It’s no use arguing about it.
Note the difference in the function of the gerund:
It’s worth while seeing the film.( a subject)
The film is worth seeing. (an object)
b) in the construction there is no…
There was no going back.
2. part of a compound verbal predicate:
a) part of a compound verbal modal COMPLEXES WITH THE INFINITIVE predicate after the modal phrase can’t help (doing smth):
I couldn’t help smiling.
b) part of a compound verbal aspective predicate.
The gerund is interchangeable with the infinitive after the verbs
to begin to continue
to start to end
to commence to cease
They began discussing the question.
Only the gerund is part of an aspective predicate after the verbs:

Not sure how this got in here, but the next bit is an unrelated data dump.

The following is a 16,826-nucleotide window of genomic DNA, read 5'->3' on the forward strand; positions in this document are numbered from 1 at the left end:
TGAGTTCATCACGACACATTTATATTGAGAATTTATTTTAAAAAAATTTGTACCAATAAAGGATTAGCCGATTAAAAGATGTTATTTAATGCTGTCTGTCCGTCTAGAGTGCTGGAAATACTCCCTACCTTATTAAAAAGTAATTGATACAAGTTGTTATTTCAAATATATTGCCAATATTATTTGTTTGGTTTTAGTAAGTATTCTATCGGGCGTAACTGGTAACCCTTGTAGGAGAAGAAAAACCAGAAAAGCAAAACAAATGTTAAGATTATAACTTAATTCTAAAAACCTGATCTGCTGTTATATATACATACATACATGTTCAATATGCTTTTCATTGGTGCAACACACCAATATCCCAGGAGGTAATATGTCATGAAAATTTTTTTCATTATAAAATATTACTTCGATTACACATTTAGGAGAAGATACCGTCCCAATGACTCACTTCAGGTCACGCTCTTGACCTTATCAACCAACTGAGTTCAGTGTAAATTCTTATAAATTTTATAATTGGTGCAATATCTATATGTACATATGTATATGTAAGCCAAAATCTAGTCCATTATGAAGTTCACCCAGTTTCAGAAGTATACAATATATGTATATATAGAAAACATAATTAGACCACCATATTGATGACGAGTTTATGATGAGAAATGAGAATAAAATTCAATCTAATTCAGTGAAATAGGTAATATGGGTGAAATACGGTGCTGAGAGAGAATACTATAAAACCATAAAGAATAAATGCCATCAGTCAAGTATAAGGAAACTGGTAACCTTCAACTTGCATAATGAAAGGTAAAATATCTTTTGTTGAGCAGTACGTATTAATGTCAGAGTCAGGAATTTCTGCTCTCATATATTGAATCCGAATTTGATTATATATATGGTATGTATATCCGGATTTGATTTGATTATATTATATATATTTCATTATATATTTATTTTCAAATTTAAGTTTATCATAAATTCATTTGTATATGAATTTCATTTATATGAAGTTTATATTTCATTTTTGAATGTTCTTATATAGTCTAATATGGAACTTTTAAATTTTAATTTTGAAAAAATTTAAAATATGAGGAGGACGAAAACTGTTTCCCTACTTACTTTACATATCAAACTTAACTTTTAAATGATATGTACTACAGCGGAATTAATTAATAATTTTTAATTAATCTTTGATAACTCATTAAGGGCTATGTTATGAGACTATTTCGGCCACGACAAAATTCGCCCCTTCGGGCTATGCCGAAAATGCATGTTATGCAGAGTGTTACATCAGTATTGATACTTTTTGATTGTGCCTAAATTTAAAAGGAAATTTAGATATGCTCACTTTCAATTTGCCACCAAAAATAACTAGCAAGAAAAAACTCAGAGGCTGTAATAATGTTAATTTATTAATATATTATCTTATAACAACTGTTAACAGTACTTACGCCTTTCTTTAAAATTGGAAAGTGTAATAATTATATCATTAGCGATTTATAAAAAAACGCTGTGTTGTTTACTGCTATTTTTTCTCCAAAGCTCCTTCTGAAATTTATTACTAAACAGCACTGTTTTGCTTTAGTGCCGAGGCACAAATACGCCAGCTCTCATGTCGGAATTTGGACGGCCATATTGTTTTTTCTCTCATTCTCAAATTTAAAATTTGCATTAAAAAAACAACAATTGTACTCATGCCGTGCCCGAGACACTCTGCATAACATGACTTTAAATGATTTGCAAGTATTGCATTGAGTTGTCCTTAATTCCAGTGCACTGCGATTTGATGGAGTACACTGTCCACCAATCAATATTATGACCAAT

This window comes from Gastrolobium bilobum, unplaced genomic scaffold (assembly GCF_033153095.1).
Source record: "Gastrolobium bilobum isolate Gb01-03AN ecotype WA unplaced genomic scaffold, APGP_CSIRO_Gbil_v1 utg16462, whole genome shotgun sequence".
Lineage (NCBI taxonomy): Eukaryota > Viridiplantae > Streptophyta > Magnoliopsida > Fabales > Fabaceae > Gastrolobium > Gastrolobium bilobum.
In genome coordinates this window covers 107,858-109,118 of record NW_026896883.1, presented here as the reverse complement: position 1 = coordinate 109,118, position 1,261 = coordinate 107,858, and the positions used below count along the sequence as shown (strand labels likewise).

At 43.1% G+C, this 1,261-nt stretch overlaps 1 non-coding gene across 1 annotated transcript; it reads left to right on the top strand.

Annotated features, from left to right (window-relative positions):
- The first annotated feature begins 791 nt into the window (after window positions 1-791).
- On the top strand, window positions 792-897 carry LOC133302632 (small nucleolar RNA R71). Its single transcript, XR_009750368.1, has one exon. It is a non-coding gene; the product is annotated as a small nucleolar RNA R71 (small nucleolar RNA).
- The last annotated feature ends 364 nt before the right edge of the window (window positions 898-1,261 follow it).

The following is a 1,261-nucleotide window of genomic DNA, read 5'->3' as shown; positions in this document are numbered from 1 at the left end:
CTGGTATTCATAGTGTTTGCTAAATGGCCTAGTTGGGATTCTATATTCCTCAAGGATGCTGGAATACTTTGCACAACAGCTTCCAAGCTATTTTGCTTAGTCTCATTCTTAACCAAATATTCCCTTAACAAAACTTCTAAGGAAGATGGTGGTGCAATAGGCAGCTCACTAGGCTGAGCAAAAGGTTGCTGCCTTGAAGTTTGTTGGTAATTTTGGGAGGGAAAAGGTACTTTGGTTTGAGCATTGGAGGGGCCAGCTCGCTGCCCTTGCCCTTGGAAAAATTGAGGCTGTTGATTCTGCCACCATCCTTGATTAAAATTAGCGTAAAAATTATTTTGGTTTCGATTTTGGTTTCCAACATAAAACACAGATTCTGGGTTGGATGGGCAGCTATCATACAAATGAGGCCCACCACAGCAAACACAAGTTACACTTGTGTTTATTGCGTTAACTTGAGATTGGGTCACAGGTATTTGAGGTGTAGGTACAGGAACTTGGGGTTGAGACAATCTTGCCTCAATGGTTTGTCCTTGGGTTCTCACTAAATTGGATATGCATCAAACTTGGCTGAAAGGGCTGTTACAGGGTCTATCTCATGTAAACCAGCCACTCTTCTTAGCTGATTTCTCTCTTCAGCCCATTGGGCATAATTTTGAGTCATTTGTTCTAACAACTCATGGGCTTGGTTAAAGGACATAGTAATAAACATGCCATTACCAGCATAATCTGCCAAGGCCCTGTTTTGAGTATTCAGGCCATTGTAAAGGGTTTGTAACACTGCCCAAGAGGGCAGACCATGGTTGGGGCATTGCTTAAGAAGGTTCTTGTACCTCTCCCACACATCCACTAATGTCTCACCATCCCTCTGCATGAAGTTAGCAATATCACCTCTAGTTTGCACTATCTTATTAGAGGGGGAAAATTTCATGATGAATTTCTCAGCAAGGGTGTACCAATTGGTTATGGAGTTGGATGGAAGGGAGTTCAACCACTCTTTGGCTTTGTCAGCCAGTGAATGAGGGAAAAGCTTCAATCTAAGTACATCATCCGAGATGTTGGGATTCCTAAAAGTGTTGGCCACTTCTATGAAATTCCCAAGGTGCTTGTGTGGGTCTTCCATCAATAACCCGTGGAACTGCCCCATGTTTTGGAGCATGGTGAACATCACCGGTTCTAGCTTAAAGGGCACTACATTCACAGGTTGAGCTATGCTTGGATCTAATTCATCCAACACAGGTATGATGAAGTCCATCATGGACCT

to burst out to fall to
to quit to stop
to keep on to give up
She burst out laughing hysterically.
He gave up smoking two years ago.
3. part of a compound nominal predicate (a predicative):
Our aim is getting there as soon as COMPLEXES WITH THE INFINITIVE possible.
4. a direct object. In this function the gerund follows
- verbs used only with the gerund :
to avoid to fancy to practise
to appreciate to forgive to put off
to admit to imagine to recall
to celebrate to mention to recollect
to consider to mind to resent
to deny to miss to resist
to enjoy to postpone to risk
to excuse to feel like to suggest
Avoid making mistakes.
We didn't mind waiting.
She couldn’t resist saying something.
- the adjectives busy, worth.
She is busy doing her task.
The facts are worth mentioning.
- verbs used either with the infinitive or the gerund